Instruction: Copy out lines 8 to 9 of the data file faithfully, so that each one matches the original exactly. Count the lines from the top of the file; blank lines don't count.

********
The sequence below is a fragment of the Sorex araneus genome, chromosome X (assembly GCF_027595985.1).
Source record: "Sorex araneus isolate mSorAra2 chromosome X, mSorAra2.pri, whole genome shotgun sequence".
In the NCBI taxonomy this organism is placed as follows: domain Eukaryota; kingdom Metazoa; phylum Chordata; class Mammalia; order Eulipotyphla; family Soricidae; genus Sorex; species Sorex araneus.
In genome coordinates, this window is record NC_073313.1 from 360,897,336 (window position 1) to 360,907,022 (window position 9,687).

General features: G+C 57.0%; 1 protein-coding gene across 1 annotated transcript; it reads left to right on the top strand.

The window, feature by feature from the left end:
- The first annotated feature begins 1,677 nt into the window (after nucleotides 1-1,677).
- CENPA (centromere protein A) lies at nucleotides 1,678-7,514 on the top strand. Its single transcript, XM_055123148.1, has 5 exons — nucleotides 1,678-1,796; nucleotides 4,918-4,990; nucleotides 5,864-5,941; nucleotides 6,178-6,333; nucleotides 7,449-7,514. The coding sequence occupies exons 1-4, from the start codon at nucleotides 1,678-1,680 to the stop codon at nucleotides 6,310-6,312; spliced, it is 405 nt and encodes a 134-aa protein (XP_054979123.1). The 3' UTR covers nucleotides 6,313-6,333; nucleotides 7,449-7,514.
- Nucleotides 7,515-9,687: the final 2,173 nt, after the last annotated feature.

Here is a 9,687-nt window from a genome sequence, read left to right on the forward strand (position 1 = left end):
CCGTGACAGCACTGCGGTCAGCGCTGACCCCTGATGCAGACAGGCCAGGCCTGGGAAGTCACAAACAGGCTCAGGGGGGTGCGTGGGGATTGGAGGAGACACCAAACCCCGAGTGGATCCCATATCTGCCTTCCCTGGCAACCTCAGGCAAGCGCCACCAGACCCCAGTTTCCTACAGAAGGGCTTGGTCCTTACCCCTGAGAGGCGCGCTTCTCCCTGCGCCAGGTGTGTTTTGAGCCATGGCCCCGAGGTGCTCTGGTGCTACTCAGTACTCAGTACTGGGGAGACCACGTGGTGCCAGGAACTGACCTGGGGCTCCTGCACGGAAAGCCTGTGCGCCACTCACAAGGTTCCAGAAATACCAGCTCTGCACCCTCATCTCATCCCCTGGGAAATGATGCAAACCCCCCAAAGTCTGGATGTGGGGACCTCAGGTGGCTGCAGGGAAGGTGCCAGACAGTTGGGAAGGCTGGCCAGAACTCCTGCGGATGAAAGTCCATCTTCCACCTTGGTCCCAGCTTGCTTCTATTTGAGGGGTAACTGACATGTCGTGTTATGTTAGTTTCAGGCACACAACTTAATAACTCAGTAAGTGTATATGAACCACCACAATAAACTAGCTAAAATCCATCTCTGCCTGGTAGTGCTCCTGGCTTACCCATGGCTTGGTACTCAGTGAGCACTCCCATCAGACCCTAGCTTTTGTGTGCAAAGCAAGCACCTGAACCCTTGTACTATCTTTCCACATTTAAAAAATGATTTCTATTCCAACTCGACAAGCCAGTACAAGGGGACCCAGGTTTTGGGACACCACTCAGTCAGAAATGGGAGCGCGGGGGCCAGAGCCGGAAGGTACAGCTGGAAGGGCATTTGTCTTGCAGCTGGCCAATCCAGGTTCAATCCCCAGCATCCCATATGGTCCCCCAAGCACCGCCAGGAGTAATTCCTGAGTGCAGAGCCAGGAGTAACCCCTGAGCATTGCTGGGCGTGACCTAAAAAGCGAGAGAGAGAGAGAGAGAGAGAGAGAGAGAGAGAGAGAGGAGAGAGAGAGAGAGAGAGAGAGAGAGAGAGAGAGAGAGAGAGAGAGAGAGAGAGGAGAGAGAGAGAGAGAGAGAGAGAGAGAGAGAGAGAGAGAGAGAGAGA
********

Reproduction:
- CENPA (centromere protein A) lies at nucleotides 1,678-7,514 on the top strand. Its single transcript, XM_055123148.1, has 5 exons — nucleotides 1,678-1,796; nucleotides 4,918-4,990; nucleotides 5,864-5,941; nucleotides 6,178-6,333; nucleotides 7,449-7,514. The coding sequence occupies exons 1-4, from the start codon at nucleotides 1,678-1,680 to the stop codon at nucleotides 6,310-6,312; spliced, it is 405 nt and encodes a 134-aa protein (XP_054979123.1). The 3' UTR covers nucleotides 6,313-6,333; nucleotides 7,449-7,514.
- Nucleotides 7,515-9,687: the final 2,173 nt, after the last annotated feature.